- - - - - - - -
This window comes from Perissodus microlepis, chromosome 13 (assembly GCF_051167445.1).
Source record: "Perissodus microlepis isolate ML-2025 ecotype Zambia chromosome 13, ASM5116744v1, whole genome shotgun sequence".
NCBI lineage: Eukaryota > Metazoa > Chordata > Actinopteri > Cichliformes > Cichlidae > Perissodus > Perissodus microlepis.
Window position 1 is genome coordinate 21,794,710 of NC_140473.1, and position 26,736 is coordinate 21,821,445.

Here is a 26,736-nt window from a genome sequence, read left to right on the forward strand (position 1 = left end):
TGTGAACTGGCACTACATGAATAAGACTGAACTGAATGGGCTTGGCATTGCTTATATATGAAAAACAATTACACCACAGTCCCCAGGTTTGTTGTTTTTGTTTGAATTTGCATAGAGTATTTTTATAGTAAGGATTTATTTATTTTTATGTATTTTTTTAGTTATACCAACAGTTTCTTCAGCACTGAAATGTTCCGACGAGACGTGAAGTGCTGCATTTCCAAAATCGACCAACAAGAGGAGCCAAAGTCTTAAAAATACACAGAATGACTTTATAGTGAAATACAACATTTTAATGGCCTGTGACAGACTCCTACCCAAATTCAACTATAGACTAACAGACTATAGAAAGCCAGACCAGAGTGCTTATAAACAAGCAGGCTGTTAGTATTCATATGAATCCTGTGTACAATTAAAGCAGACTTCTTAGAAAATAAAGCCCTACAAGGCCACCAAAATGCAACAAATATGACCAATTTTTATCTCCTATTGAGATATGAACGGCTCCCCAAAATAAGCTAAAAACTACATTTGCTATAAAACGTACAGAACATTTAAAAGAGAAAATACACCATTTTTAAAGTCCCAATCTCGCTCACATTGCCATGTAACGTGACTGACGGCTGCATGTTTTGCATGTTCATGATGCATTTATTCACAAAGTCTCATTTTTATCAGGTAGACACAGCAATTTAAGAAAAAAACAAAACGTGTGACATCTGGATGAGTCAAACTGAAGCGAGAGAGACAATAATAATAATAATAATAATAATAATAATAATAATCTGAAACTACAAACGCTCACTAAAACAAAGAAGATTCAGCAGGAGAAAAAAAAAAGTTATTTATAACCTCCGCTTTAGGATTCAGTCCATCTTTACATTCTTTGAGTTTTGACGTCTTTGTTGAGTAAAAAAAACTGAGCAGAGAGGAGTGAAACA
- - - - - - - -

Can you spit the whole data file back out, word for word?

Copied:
This window comes from Perissodus microlepis, chromosome 13 (assembly GCF_051167445.1).
Source record: "Perissodus microlepis isolate ML-2025 ecotype Zambia chromosome 13, ASM5116744v1, whole genome shotgun sequence".
NCBI lineage: Eukaryota > Metazoa > Chordata > Actinopteri > Cichliformes > Cichlidae > Perissodus > Perissodus microlepis.
Window position 1 is genome coordinate 21,794,710 of NC_140473.1, and position 26,736 is coordinate 21,821,445.

Here is a 26,736-nt window from a genome sequence, read left to right on the forward strand (position 1 = left end):
TGTGAACTGGCACTACATGAATAAGACTGAACTGAATGGGCTTGGCATTGCTTATATATGAAAAACAATTACACCACAGTCCCCAGGTTTGTTGTTTTTGTTTGAATTTGCATAGAGTATTTTTATAGTAAGGATTTATTTATTTTTATGTATTTTTTTAGTTATACCAACAGTTTCTTCAGCACTGAAATGTTCCGACGAGACGTGAAGTGCTGCATTTCCAAAATCGACCAACAAGAGGAGCCAAAGTCTTAAAAATACACAGAATGACTTTATAGTGAAATACAACATTTTAATGGCCTGTGACAGACTCCTACCCAAATTCAACTATAGACTAACAGACTATAGAAAGCCAGACCAGAGTGCTTATAAACAAGCAGGCTGTTAGTATTCATATGAATCCTGTGTACAATTAAAGCAGACTTCTTAGAAAATAAAGCCCTACAAGGCCACCAAAATGCAACAAATATGACCAATTTTTATCTCCTATTGAGATATGAACGGCTCCCCAAAATAAGCTAAAAACTACATTTGCTATAAAACGTACAGAACATTTAAAAGAGAAAATACACCATTTTTAAAGTCCCAATCTCGCTCACATTGCCATGTAACGTGACTGACGGCTGCATGTTTTGCATGTTCATGATGCATTTATTCACAAAGTCTCATTTTTATCAGGTAGACACAGCAATTTAAGAAAAAAACAAAACGTGTGACATCTGGATGAGTCAAACTGAAGCGAGAGAGACAATAATAATAATAATAATAATAATAATAATAATAATCTGAAACTACAAACGCTCACTAAAACAAAGAAGATTCAGCAGGAGAAAAAAAAAAGTTATTTATAACCTCCGCTTTAGGATTCAGTCCATCTTTACATTCTTTGAGTTTTGACGTCTTTGTTGAGTAAAAAAAACTGAGCAGAGAGGAGTGAAACA